Now, the question is, with the collections stabilized can there ever be another Gananoque Museum? Before that question can truly be addressed, the various institutions in Gananoque need to be consolidated. The Heritage Committee, the Arthur Child Heritage Museum, the Gananoque Museum Collections and the Gananoque Historical Society have to start working together as one. Only then, with all the different collections consolidated and everyone following a similar path, can our resources be pooled and something new built. For now, the arrangement of the Arthur Child Heritage Museum rotating the artefacts through will have to suffice. In addition, the recent news that the Antique Boat Museum is ploughing ahead should give everyone time to pause and watch how a truly professional institution is built – slowly, deliberately, and cautiously. There is nothing worse than a failed museum. A museum (which is a public institution like a library or school) needs to be built on a sound foundation of long-term planning. The enthusiastic pushers of history always need to bear in mind the difference between what is possible to create and what is practical to sustain. I call upon all concerned parties in Gananoque to begin talking and working together.

With that said, I would like to offer a huge thank you to all the people and institutions that helped out. Without the many volunteers and help from town staff and officials this project could not have been accomplished.

My heartfelt thanks to Eileen Truesdell, John McDonald, David Wells, Marcia McRae, Kathy Karkut, Kathy and Aidan Baker, Erin Findlay and Jordyn Thompson whose enthusiasm for the work kept me energized and without whom the work could never have been completed. My thanks also to the staff of the Arthur Child Heritage Museum for all their support and help in this: Linda Mainse, director of the ACHM, Linda Davis, Educational Programmer, Mary Ford, financial officer and Marcia McRae, Visitor Services. Thanks also to Layne Larsen and the Board of Directors. Without the staff and board of directors, this project never could have gotten off the ground.

My thanks to Paul Banfield, director of the Queen’s University Archives, as well as to Conservator Margaret Bignell, assistant Heather Wolsey, and to Susan Office and Elaine Savor for their work in conserving and copying the Joel Stone papers. Thanks also to archivists Heather Home, Jeremy Heil and Deirdre Bryden for paying the project a much appreciated visit, and delivering the Archive’s loan of a computer – perhaps one of the most pressing needs of the collection. Queen’s University Archives provided a great deal of advice and vital equipment, without which the project could not have been completed.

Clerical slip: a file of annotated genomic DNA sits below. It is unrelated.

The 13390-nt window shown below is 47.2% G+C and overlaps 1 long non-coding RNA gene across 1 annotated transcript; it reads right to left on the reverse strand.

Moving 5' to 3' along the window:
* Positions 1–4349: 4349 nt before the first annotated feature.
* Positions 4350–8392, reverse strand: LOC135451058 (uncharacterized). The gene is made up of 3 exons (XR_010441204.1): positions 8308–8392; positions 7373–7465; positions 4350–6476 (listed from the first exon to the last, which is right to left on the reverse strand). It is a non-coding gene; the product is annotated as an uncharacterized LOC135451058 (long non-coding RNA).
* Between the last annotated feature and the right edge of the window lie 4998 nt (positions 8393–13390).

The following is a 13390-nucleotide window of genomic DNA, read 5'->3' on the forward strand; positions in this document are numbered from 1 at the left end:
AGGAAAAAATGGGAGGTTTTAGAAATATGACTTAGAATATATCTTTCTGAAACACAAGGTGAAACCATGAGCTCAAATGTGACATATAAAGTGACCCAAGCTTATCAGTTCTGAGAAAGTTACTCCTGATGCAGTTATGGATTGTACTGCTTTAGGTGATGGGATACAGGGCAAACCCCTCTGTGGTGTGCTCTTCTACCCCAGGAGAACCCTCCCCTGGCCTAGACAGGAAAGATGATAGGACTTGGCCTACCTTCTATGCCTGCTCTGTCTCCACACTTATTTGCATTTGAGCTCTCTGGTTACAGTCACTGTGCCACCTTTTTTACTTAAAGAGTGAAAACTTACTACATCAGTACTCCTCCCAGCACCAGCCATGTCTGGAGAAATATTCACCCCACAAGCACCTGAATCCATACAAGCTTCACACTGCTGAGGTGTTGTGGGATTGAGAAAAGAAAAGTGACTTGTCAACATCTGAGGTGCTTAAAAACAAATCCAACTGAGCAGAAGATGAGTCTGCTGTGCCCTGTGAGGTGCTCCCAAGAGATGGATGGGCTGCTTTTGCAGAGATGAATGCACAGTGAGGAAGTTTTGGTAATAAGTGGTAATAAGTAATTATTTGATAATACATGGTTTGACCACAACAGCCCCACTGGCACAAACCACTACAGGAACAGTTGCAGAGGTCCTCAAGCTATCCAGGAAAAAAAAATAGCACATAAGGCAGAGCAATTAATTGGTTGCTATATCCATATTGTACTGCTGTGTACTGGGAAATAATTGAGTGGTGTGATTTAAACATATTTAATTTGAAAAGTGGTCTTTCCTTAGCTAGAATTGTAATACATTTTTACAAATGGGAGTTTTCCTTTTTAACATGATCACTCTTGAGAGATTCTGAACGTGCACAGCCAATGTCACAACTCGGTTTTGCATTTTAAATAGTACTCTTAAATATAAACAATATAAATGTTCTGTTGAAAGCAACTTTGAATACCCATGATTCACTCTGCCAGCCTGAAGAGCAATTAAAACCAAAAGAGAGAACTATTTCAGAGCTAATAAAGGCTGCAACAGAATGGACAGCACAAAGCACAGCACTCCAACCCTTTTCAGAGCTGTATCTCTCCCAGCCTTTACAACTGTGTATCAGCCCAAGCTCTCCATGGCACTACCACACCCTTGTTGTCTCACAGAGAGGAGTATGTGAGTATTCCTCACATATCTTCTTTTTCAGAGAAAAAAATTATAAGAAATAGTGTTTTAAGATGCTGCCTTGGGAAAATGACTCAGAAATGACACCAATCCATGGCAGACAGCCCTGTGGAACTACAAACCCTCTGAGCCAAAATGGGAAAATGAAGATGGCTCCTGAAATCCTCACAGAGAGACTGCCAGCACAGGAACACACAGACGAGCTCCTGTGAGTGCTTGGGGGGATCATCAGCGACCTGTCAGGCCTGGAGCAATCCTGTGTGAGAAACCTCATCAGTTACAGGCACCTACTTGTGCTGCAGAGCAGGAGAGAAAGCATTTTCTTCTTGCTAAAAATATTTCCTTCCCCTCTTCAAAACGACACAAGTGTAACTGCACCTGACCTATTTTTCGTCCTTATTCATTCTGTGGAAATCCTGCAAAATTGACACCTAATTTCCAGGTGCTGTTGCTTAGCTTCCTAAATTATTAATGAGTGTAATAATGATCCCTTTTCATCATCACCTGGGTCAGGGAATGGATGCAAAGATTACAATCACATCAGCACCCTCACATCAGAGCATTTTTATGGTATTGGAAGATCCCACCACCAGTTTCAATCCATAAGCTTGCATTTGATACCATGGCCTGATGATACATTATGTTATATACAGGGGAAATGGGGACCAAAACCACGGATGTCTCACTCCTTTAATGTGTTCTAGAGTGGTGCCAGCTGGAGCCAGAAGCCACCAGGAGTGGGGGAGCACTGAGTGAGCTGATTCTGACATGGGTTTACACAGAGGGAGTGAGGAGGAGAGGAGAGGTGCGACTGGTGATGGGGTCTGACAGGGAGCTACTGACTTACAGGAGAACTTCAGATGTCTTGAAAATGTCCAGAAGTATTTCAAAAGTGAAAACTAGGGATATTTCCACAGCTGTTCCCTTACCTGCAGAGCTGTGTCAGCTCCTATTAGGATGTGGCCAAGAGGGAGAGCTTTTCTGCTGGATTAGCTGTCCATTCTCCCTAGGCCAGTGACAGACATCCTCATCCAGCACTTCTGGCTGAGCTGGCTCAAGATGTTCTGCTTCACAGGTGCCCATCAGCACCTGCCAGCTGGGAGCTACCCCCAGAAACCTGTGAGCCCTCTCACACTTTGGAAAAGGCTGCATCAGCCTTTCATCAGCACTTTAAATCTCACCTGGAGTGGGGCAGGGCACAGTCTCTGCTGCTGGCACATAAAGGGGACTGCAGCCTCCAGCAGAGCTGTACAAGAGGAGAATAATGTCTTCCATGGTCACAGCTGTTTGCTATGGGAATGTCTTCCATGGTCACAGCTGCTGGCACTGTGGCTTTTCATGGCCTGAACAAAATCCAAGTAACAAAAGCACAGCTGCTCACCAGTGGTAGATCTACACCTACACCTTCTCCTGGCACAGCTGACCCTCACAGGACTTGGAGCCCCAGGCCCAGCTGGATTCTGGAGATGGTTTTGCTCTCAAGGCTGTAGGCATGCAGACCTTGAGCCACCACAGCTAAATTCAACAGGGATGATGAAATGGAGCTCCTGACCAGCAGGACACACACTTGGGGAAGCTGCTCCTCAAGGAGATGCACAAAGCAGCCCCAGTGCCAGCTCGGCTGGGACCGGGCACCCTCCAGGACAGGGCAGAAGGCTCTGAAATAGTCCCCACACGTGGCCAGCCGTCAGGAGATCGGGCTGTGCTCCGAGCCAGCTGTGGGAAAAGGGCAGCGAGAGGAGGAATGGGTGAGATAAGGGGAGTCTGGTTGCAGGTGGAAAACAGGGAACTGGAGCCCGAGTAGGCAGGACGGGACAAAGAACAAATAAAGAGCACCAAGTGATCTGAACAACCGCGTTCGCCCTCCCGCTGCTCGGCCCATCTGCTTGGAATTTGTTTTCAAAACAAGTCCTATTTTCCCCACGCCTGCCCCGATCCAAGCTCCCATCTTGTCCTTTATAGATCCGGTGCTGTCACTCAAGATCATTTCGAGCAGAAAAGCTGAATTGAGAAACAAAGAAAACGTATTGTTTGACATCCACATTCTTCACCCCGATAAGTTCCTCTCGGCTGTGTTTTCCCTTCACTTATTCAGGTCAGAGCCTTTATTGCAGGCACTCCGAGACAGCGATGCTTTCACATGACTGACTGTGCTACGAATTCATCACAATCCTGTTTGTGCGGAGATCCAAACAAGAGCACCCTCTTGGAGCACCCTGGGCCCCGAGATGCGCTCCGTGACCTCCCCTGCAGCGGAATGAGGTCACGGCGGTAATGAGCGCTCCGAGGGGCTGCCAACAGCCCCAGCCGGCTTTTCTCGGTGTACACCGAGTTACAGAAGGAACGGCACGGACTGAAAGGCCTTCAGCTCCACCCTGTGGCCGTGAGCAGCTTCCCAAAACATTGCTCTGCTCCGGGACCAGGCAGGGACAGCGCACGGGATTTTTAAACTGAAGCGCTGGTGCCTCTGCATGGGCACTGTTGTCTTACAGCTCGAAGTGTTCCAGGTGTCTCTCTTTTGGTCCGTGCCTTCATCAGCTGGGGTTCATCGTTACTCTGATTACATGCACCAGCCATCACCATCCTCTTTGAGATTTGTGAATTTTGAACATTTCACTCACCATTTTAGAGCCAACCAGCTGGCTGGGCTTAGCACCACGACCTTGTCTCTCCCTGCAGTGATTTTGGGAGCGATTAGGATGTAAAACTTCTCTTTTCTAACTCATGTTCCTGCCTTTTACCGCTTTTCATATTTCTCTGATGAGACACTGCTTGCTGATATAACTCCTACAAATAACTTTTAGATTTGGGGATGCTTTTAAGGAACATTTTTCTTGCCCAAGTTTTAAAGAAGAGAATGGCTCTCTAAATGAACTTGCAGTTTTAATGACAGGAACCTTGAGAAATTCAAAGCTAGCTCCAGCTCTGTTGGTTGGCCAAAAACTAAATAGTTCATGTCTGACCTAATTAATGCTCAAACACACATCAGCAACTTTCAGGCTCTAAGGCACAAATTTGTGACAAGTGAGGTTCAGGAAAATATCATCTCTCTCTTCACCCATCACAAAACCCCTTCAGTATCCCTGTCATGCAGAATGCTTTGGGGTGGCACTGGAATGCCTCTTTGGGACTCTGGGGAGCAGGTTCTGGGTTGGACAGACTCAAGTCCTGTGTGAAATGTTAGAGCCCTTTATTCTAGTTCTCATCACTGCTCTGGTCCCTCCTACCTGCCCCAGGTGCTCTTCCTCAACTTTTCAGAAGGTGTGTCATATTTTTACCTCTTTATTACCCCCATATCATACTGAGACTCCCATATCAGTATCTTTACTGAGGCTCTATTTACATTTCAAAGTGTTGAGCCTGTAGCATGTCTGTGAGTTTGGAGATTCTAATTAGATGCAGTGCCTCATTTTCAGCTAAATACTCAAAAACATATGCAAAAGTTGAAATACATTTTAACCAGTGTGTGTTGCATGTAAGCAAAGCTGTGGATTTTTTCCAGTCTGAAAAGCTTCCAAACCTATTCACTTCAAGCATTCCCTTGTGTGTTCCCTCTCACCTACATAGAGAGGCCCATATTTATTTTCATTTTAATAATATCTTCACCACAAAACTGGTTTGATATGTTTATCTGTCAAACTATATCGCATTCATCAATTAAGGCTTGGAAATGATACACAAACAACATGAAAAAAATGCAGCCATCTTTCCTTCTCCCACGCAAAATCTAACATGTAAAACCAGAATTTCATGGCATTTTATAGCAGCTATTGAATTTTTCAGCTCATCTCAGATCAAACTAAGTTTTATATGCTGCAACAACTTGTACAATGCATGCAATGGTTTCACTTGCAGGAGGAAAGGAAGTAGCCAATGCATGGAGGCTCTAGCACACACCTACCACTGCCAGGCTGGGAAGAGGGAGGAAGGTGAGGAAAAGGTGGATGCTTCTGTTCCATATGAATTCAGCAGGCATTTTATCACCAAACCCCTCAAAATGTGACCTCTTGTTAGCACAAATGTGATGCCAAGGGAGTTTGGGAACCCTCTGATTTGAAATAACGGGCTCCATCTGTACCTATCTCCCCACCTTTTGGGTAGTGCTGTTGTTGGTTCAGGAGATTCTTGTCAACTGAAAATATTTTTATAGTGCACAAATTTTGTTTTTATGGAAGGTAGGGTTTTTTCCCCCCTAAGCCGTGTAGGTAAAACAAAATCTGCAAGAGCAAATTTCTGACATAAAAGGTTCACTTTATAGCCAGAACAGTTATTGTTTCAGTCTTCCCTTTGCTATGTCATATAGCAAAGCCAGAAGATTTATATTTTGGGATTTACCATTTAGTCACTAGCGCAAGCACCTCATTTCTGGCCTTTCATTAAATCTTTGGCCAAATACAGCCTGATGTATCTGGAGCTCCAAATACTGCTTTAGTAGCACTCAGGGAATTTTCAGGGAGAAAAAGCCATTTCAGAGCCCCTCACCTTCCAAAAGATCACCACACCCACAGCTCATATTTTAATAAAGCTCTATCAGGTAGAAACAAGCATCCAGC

Thanks also to Doug Mainse for all his help and creative solutions to many technical issues, Noel Bullock for his insightful ideas and help with conservation issues, Art Shaw for his help and interest in identifying many of the curious industrial and agricultural pieces, Linda Hocking and the staff of the Litchfield Historical Society, especially for her help with some of the head-scratching issues related to creating the archives. My appreciation also to Westley Cote for his much-needed help and artistic talents in the creation of the “Gananoque in the Gilded Age” displays. A sincere thank you to the Mayor, Council, and staff at the Town Hall for having the faith to let the project go ahead, but also for providing funding – without which nothing could have been done. I’d like to extend a special thank you to Councillor Frank O’Hearn and now-Mayor of Leeds Township Frank Kinsella, for their support of this project and their help in pushing ahead in the early, uncertain stages of the project. An additional thank you to Councillor O’Hearn for making the Heritage Committee a reality; to Kent Fitzhugh for his enthusiasm and help in many matters; to Steve Silver, the town CEO, for always having time to talk to me, even though I knew he really didn’t have the time; to Brenda Guy for her help and leadership in getting the heritage committee underway, and to Jim Guest and the board of works for lending some muscle in carting away 30 years of accumulated debris.

I was also very gratified to have so much support from other local institutions. Early on Bonnie Burke at the Brockville Museum and Ann Blake at the Marine Museum of the Great Lakes were of enormous help setting me on the right path. Providence Continuing Care and the Museum of Health Care helped out with the donation of second-hand display cases. Bill Beswetherick from the Royal Canadian Legion Branch # 92 in Gananoque helped bring many of the military artefacts back to life, and included them in a set of very nice displays to accompany the visit of Victoria Cross won by Gananoque’s own Harry Brown in World War One. John Love at the Gananoque Public Library was also a great help in providing some much-needed shelving and always having some sort of humorous insight into the work. And finally, how could I not thank Bonnie, Rosanne and all the workers at the Chamber of Commerce over the past year who always made me feel welcome in their workspace and for putting on an interested face when I bounced out to show them something I had found.

So, with that, I finish. The computer catalogue is still being worked on, but should eventually be ready for public inspection. For those that may be curious on the ongoing creation of the Joel Stone comic, I will be beginning a new blog very shortly. This will be part of the Digital History Class at the University of Western Ontario. The blog will be more wide-ranging with the different areas of history I’ll examine, from Museums, and academia to theories and ideas about history in general. I’ll post again very shortly with the new URL.

It’s been a blast!